Kurt is going through his favorite records. Read the explainer or view the master list.
Artist: Lerner and Loewe, various
Title: Paint Your Wagon
Genre: Lerner and Loewe, who are a genre unto themselves
Why does this even exist? The 1951 Broadway musical by Lerner and Loewe was not a success. So why would anyone try to adapt it for film nearly two decades later? Why cast Clint Eastwood--a white dude--as a character named Julio? Why cast Lee Marvin--who is not a good singer--as the lead in a musical at all? The adaptation might as well have been a complete re-write. In addition to changing Julio's name to "Pardner", songs and characters were added and removed, the ones that remained were moved around and given to different characters. Notably, the stage show's biggest hit They Call The Wind Maria (pronounced Mariah--I don't know why) was taken away from the lead and given to a tertiary background character named Rotten-Luck Willy. Who thought this was a good idea? Why was it shot in a forest 60 miles away from the nearest hotel? The production had to spend $80,000 a day just to transport cast and crew to and from the locations--a cost that was compounded by delays caused by Marvin's constant on-set drunkenness. The film production went 100% over budget--it was such a mess, allegedly, that working on this film helped convince Eastwood that he should become a director. So of course, when the movie was released, it was a financial failure despite also being the sixth-highest grossing film of 1969. It didn't help matters that 1969 was the year the movie-watching public decided it was kind of done with big budget Hollywood musicals. Months after Paint Your Wagon was released, Hello Dolly starring Barbara Streisand came out and was also a box office disappointment.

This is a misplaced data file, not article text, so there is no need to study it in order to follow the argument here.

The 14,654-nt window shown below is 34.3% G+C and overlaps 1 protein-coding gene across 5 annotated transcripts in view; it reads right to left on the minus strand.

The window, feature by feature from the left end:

And yet, Paint Your Wagon is your dad's favorite movie. Despite all of the problems with it (and its three-hour run-time!) it kind of works. He can't sing, but Lee Marvin has bundles of cinematic charisma. And Marvin's Ben Rumsen is one of my favorite character archetypes. He's genuinely toxic and his character arc is to realize that he genuinely likes some of the people he's been leeching off of and realizes that the best thing he can do for them is abandon them. Eastwood's Parnder is empathetic and charming--and despite Billy Crystal's jokes about it at the Oscars, his singing isn't bad at all--and he has real on-screen chemistry with both Marvin and their mutual love interest Elizabeth played by Jane Seaberg. The movie is chaotic, amoral, and irreverent, but it loves its characters even while it has jokes at their expense--especially Rumsen. And it ends with the destruction of the entire city at the hands of a bull and bear fight.
This soundtrack is one that I listened to in the car while my family made the fifteen hour drive from Houston to St. Louis when I was a child. I associate it with vacations, alongside South Pacific and Goodbye Yellow Brick Road and The Big Folk Hits. When we're on a road trip and I'm acting surly, my wife will put it on because she knows it will win me over. As a kid I used to love singing along with Hand Me Down That Can o' Beans or The First Thing You Know or Gold Fever (even though I didn't understand them at all). Today I get more from A Million Miles Away Behind The Door or I Talk To The Trees, with its little hint of flamenco--a holdover from when it was sung by a character named Julio. Having grown up with the movie soundtrack and the film, I've always wanted to see the stage show, and I finally had an opportunity this summer at the Muny.
This was a mistake. I had no idea how different the movie and stage show are. My favorite moments and characters from the film aren't part of the stage show at all. And the recent productions deviate even more, taking the bones of the original stage show and re-writing the story again, but this time in perhaps the blandest way possible. I kinda of hated it. (And on the off-chance that my mom--who bought me the tickets--sees this... sorry. I still really appreciated it!)